This is crazy! People are packing town halls in protest. They are listening to Sarah Palin and not Zeke, who has been a fellow at Oxford -- the one in England, not the suburb of Fairbanks. And he has written nine books, almost a dozen chapters in other books, and more than 225 other pieces on bioethics and morality. And certified as a genius by The New York Times, which hired him as a book reviewer for its Sunday newspaper And yet, this, this... this Facebook writer described his thinking as "downright evil." And demanded that he explain why he's trying to put in place centralized health care that "would refuse to allocate medical resources to the elderly, the infirm, and the disabled who have less economic potential." Evil!? Sarah Palin called him evil!? She said "death panels," he didn't. Hey, some lives are worth more to society than others. Therefore, health services cannot be guaranteed for individuals like Trig, Palin's baby with Down Syndrome, who are "irreversibly prevented" from contributing to the public good. There is a subtle difference. Sarah Palin simply does not understand. No nuance. She did not go to Harvard, nor is she a board member of Princeton University's Center for Human Values, where Zeke provides support for philosopher Peter Singer. Singer is best known for the view that fetuses and many disabled have less of a right to live than, say, fully functioning humans and "adult gorillas and chimpanzees." No, Zeke believes that those who know better, who understand morality, should make decisions for those less able to do so. Like Sarah Palin. Like Trig. Like your grandma. And this is because he cares. Just ask him: "I hope at the end of the day I can make things better for people, especially vulnerable people." As an original member of the academic "communitarian" movement, he has pledged to establish "just" health care by means that are "nondemocratic or practice discrimination." A just society doesn't simply happen, he explains. You can't make an omelet without breaking a few eggs... so to speak. So when Sarah Palin says she doesn't want her "baby with Down Syndrome" to stand in front of his medical panels... that shows just how unsophisticated her thinking really is. She has already made the anti-social choice of giving birth to a child with a severe disability, who will never be able to live the "complete life" outlined by Zeke on behalf of the government. Therefore, it is the responsibility of a health care system that operates in the public good to deny Trig -- or grandma, for that matter -- health services that are better used elsewhere. Sarah Palin, not the government, is to blame. She chose to have Trig. She forced a situation that provides her with, as Zeke puts it, "bleak choices."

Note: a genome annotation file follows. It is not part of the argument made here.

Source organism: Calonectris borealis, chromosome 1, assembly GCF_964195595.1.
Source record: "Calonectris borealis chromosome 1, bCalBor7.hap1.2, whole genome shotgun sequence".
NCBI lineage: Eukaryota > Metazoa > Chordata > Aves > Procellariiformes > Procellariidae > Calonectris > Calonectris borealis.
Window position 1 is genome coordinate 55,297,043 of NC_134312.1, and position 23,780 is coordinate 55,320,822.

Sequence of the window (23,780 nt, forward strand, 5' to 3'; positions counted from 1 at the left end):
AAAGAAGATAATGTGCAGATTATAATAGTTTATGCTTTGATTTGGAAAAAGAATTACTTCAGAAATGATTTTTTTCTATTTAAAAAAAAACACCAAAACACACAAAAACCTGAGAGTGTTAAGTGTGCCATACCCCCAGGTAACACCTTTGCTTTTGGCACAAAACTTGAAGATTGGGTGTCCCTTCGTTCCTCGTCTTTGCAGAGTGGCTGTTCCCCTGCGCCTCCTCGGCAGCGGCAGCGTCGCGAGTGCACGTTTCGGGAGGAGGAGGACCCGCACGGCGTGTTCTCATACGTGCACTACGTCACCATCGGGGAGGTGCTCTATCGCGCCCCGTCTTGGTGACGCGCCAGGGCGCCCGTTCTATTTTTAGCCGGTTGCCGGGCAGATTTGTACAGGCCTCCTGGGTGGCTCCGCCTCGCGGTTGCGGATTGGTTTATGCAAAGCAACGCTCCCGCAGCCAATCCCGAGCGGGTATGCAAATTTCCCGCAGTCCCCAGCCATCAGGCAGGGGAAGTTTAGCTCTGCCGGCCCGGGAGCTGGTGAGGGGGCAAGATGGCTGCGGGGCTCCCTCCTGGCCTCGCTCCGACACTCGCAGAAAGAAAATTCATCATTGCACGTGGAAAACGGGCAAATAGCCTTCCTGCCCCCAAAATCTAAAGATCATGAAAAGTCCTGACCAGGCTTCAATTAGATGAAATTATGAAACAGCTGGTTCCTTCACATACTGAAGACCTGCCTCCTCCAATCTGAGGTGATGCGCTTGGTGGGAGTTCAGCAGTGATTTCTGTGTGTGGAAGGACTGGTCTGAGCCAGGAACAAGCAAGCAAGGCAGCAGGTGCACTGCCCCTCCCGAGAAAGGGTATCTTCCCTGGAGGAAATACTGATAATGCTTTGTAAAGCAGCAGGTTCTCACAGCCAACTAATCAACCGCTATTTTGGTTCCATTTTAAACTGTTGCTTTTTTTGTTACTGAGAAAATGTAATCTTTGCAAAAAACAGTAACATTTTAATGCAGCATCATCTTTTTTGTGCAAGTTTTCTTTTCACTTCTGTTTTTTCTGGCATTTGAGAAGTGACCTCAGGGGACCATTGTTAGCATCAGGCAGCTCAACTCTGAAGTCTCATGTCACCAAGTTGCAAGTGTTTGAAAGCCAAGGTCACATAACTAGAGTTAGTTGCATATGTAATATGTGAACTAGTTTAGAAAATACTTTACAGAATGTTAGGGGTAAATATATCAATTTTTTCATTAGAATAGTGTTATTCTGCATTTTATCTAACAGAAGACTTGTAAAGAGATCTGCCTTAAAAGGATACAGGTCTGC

And so government, for the sake of the common good, may deny Trig medical care. And may do the same with the elderly, the severely disabled, and others who fall low on the "complete life" value scale. It is the best way, the moral way, the smart way.
And Zeke knows smart -- he went to Harvard, you know.
Stuart H. Schwartz, Ph.D., is a former newspaper and retail executive. He is on the faculty at Liberty University in Virginia.